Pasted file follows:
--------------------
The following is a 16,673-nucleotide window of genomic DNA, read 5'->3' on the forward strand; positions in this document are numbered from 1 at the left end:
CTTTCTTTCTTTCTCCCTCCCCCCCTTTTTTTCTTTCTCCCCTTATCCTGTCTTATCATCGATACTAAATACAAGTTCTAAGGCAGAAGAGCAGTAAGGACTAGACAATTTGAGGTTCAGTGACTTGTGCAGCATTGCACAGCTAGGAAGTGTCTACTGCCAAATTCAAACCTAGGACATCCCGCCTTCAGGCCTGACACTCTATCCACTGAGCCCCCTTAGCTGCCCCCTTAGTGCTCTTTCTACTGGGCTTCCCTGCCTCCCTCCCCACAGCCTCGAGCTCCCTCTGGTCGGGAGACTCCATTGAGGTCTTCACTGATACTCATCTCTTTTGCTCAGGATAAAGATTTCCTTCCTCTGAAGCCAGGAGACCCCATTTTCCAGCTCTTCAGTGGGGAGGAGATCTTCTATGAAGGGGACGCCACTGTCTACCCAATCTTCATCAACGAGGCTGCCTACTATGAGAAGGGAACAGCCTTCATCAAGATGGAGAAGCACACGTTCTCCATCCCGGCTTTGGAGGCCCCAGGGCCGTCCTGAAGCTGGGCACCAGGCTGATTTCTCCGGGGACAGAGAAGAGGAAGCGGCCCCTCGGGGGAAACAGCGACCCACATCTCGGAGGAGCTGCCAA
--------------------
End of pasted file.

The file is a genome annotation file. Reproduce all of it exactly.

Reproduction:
The following is a 16,673-nucleotide window of genomic DNA, read 5'->3' on the forward strand; positions in this document are numbered from 1 at the left end:
CTTTCTTTCTTTCTCCCTCCCCCCCTTTTTTTCTTTCTCCCCTTATCCTGTCTTATCATCGATACTAAATACAAGTTCTAAGGCAGAAGAGCAGTAAGGACTAGACAATTTGAGGTTCAGTGACTTGTGCAGCATTGCACAGCTAGGAAGTGTCTACTGCCAAATTCAAACCTAGGACATCCCGCCTTCAGGCCTGACACTCTATCCACTGAGCCCCCTTAGCTGCCCCCTTAGTGCTCTTTCTACTGGGCTTCCCTGCCTCCCTCCCCACAGCCTCGAGCTCCCTCTGGTCGGGAGACTCCATTGAGGTCTTCACTGATACTCATCTCTTTTGCTCAGGATAAAGATTTCCTTCCTCTGAAGCCAGGAGACCCCATTTTCCAGCTCTTCAGTGGGGAGGAGATCTTCTATGAAGGGGACGCCACTGTCTACCCAATCTTCATCAACGAGGCTGCCTACTATGAGAAGGGAACAGCCTTCATCAAGATGGAGAAGCACACGTTCTCCATCCCGGCTTTGGAGGCCCCAGGGCCGTCCTGAAGCTGGGCACCAGGCTGATTTCTCCGGGGACAGAGAAGAGGAAGCGGCCCCTCGGGGGAAACAGCGACCCACATCTCGGAGGAGCTGCCAA